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SVMHS COVID-19 Tent Update

SVMHS COVID-19 Tent Update

Salinas Valley Memorial Healthcare System is taking advantage of a significant decrease in COVID-19 hospitalizations to take the large isolation tent down for deep cleaning, inspection and a few anticipated minor repairs. In addition to making sure the emergency facility is ready for future surges, the deconstruction offers the added benefit of creating additional space for patient parking.

doctor is full PPE gearDr. Allen Radner, Chief Medical Officer at SVMHS wants staff and the public alike to understand the development is not a signal that the COVID-19 threat is over.

“I think we are working under the assumption that we are in a lull between surges,” says Dr. Allen Radner, Chief Medical Officer at SVMHS. “We are incredibly hopeful that we won’t see another surge come back but as long as a large number of people have yet to be infected or remain unvaccinated, we have to prepare for what’s to come.”

The larger tent being decommissioned for cleaning is the one that is three separate isolation units joined by two tent hallways, all equipped with negative airflow. A smaller tent to the left of the Hospital’s ER entrance will continue to serve as a COVID-19 screening area.

tent being broken down

The engineering, facilities and emergency management teams erected both tents in March 2020, shortly after SVMHS activated its Hospital Incident Command Center in February 2020. For two years, the temporary facilities have provided a way for hospital staff to screen and test patients for COVID-19 in a safe environment. In a worst-case scenario, the larger tent with negative air pressure could have doubled as overflow ICU hospital rooms equipped to care for COVID-19 patients. While the isolation tent has been used for testing and caring for hundreds of COVID-19 patients, the mega surge measure that would have utilized it as an emergency hospital has not been required.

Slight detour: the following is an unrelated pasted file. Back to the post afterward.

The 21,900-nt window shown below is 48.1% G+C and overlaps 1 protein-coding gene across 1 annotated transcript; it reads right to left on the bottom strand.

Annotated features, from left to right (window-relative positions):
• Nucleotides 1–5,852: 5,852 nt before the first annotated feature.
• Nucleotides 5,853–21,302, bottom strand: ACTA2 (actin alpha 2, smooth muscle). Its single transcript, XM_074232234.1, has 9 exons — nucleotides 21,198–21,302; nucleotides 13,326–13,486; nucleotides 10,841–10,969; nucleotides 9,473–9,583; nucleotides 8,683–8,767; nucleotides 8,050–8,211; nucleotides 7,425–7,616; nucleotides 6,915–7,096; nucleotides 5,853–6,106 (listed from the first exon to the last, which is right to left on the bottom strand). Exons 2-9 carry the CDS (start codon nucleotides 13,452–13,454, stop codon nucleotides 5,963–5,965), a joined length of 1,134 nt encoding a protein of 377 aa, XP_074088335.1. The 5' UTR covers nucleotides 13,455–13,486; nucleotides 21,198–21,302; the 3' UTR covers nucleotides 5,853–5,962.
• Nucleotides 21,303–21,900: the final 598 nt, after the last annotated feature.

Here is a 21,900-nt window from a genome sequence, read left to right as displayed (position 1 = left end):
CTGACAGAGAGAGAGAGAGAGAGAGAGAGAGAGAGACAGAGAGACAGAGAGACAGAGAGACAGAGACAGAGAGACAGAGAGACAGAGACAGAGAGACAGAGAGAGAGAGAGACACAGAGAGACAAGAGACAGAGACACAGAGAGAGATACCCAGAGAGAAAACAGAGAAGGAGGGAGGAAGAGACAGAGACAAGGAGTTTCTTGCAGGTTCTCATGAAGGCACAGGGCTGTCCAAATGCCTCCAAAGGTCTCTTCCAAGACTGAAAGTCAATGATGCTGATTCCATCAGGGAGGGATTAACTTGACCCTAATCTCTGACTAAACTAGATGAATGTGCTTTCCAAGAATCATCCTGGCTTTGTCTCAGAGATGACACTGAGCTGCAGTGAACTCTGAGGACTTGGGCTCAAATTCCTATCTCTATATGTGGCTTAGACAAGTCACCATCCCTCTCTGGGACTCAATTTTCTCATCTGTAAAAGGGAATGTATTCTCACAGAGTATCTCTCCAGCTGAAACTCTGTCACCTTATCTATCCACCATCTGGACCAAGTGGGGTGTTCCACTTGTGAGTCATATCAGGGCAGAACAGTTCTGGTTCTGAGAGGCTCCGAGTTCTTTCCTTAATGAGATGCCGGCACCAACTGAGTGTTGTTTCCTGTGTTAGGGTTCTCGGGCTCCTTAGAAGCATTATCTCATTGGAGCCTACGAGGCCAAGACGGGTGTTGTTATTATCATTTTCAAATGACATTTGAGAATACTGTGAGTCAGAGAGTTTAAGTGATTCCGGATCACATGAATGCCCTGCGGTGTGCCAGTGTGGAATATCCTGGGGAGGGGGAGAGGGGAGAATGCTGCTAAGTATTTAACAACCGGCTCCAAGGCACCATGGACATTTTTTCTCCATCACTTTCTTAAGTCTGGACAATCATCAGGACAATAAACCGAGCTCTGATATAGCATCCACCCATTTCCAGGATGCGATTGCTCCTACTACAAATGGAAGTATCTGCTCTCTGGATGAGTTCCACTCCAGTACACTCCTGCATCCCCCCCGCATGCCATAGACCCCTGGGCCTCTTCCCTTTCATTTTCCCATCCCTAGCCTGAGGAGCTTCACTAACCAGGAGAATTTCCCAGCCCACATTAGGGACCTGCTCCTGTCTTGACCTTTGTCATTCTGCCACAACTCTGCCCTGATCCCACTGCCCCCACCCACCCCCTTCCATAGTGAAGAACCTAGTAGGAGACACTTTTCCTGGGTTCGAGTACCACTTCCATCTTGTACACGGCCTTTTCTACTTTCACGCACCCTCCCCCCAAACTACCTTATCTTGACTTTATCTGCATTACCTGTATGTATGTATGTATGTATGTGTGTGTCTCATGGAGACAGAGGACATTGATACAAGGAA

At the height of the surge, about half of the patient population at SVMHS were positive for the virus. SVMHS took several measures to support the community during the health crisis including:

  • Nurse education in agricultural fields to raise awareness and teach the importance of safety protocols
  • Established partnership with Grower Shipper Association to conduct daily visits, wellness screenings and medication dispensing for COVID-19 farmworkers quarantined in isolation
  • Created an innovative program that utilized staff for community and COVID-19 projects when the pandemic slow-down threatened to result in reduced hours or layoffs for staff
  • Regular COVID-19 newsletters, podcasts, Ask the Expert events and CEO video messages
  • COVID-19 community hotline manned by bilingual nursing staff
  • Provided free drive through testing locations for the public
  • Offered free public vaccination clinics
  • Virtual health and wellness classes and programs

tent equipment being broken down

At all times during the pandemic and especially in surge scenarios, SVMHS has worked with other local hospitals and the Monterey County Health Department to manage PPE, patient flow and medications.

To date, SVMHS staff have performed 46,731 COVID-19 tests resulting in detection of 7,232 positive cases. During the past two years, SVMHS has admitted and cared for 1,759 COVID-19 patients and experienced the devastating loss of 216 patients due to COVID-19.

Following the deep cleaning and repair, the tents will return to SVMHS and be on standby for redeployment.

Editor Note: Photos of SVMHS COVID-19 tents in March 2020 and dismantling effort this week, March 2022.

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About Salinas Valley memorial Healthcare System

Salinas Valley Memorial Healthcare System (SVMHS) is dedicated to improving the health and wellness of the region through an integrated network of health care initiatives, services and facilities. In addition to an acute care, public district hospital licensed for 263 beds, the system includes Salinas Valley Medical Clinic, a multi-location clinic expanding access to primary and specialty care, and offers 13 urgent care locations. SVMHS is one of the area’s largest employers with a staff of more than 2000, and is a leader in providing nationally recognized quality care. Collaboration is an important operating principle for SVMHS in such key areas as our Level III NICU which is operated in a joint venture with Lucile Packard Children's Hospital Stanford; The Madison Clinic for Pediatric Diabetes, partnership with UCSF; Aspire Health Plan, Monterey County’s only Medicare Advantage program; Community Health Innovations and Blue Zones Project Monterey County, building a community where people live longer and live heathier. For more information, visit www.svmh.com.

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